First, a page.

Wines with a great story are definitely resonating with the Canadian market. For example, the majority of Canadian wine lovers may not be familiar with Plavac Mali, but they most definitely know Zinfandel. Plavac Mali is the renowned offspring of 2 ancient Croatian varietals, one of which – Tribidrag – is in fact the original Zinfandel. Telling this story draws an immediate connection in the mind of the consumer with something known and trusted, and it has definitely opened the door to a new and growing following for Dalmatia’s flagship red. Followers now start to embrace Plavac Mali and compare it to a Californian Zinfandel, in the same way others compare a Burgundy to a Californian Pinot Noir.
We have, most recently, had incredible success with Dalmatian Dog Babić from Testament Winery. Babić is a lesser known varietal, comparable to the much loved Italian Chianti. It is the price to quality ratio of this wine, outshining similar wines from its Adriatic neighbour, that has contributed to its success, with its latest release in Ontario selling out in less than a week. This will not be a one off. There are many other success stories like this just waiting to be told!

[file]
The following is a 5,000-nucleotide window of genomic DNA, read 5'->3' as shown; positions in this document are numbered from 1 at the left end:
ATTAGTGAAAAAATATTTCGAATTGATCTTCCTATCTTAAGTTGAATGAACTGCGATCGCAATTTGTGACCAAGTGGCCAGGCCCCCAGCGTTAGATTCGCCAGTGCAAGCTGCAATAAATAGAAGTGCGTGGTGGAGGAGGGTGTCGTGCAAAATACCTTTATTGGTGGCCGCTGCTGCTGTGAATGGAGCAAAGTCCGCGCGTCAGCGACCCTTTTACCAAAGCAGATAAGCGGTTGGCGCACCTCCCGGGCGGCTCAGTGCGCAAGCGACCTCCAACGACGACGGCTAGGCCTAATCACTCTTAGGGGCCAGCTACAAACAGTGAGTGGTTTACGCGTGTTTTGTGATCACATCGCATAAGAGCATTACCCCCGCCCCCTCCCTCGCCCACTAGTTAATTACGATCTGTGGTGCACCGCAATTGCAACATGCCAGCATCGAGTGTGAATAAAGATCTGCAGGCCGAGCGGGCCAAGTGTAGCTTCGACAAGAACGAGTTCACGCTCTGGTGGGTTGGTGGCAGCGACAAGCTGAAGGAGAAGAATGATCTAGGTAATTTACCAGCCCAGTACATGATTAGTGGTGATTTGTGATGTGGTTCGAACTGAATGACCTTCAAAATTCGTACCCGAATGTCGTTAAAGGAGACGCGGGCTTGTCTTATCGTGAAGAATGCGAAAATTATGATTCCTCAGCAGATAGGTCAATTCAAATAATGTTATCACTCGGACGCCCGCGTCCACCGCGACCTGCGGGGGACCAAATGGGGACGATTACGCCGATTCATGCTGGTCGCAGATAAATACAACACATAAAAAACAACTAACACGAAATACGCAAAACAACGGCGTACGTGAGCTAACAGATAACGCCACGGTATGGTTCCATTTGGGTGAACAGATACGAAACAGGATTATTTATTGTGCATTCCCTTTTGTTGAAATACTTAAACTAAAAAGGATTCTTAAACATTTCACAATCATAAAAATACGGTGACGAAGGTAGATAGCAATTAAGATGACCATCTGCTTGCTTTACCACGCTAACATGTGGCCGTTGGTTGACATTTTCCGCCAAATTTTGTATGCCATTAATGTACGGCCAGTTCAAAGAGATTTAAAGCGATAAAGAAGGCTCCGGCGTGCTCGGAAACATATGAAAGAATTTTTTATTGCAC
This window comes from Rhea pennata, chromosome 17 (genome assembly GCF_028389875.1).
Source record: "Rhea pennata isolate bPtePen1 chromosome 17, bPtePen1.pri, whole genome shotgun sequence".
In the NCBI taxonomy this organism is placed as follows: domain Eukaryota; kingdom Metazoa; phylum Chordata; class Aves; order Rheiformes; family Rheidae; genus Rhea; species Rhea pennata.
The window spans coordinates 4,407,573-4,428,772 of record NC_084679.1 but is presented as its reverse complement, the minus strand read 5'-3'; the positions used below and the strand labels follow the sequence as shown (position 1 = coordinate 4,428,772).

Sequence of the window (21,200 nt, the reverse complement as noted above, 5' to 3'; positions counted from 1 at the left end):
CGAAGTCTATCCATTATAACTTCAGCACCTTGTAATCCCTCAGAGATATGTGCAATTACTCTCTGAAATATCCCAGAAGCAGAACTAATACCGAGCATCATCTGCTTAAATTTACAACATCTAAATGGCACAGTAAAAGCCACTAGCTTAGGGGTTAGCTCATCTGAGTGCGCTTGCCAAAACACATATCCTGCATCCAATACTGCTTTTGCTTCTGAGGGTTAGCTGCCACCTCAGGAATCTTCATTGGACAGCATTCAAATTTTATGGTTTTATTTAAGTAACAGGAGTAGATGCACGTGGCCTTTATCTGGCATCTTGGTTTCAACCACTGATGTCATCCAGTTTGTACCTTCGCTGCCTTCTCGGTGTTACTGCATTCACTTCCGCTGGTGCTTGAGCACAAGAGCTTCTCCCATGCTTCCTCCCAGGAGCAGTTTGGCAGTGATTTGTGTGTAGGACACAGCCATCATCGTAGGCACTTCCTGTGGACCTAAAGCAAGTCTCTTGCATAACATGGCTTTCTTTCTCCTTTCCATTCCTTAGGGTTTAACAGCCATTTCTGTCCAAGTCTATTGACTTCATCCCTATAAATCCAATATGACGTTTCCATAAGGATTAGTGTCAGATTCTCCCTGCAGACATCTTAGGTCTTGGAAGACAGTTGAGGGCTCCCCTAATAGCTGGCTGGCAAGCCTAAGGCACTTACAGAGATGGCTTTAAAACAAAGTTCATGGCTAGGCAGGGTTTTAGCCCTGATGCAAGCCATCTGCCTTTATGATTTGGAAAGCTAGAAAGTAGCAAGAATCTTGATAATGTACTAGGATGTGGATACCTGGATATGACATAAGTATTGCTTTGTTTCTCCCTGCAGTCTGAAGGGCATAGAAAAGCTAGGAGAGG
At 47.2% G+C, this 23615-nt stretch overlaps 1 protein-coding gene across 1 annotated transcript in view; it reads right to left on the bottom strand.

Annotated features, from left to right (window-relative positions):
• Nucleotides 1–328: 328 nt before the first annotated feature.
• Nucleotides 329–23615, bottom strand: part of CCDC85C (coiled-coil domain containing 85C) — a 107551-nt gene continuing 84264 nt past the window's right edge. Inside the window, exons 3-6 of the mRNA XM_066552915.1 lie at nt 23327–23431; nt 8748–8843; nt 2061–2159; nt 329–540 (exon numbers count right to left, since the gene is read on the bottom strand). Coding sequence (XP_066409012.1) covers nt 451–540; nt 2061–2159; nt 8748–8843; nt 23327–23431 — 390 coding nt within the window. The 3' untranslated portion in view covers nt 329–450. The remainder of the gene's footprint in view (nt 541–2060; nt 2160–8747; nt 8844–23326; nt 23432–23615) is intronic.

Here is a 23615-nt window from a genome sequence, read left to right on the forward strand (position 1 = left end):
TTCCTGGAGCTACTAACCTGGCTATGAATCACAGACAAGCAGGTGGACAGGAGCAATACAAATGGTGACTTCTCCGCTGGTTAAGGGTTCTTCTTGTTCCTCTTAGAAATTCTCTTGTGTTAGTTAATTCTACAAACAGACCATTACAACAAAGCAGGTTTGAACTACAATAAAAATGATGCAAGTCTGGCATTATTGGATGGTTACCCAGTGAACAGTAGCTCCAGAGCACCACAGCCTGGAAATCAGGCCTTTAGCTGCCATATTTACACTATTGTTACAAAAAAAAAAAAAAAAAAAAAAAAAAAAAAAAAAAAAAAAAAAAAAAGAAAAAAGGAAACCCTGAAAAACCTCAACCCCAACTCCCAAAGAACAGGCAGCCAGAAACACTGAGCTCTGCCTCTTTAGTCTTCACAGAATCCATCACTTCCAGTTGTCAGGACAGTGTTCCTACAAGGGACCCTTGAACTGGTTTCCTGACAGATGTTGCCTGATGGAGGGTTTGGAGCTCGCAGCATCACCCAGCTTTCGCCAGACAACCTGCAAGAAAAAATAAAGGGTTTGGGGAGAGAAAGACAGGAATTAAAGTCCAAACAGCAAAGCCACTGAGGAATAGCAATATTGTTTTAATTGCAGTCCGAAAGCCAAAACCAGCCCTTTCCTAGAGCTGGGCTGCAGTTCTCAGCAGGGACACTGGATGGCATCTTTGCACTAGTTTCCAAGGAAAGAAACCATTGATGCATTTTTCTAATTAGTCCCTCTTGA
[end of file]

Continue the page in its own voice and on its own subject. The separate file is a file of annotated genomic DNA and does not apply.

Finally, do you have any exciting travel plans post-pandemic lockdowns? What’s next on your bucketlist?
Like so many, I am longing to travel again, once it is safe to do so. Priority number one will be spending some time with my close family in England. After this, we will definitely be heading back to Istria, hopefully just in time for white truffle season!
In a few years time, we are looking forward to calling Istria home. In addition to the pleasure that we know this will bring us in our daily lives, its central location, in the heart of Europe, also opens up easy access to a range of new bucket-list targets. First on our list will definitely be riding on our motorbike into Istanbul!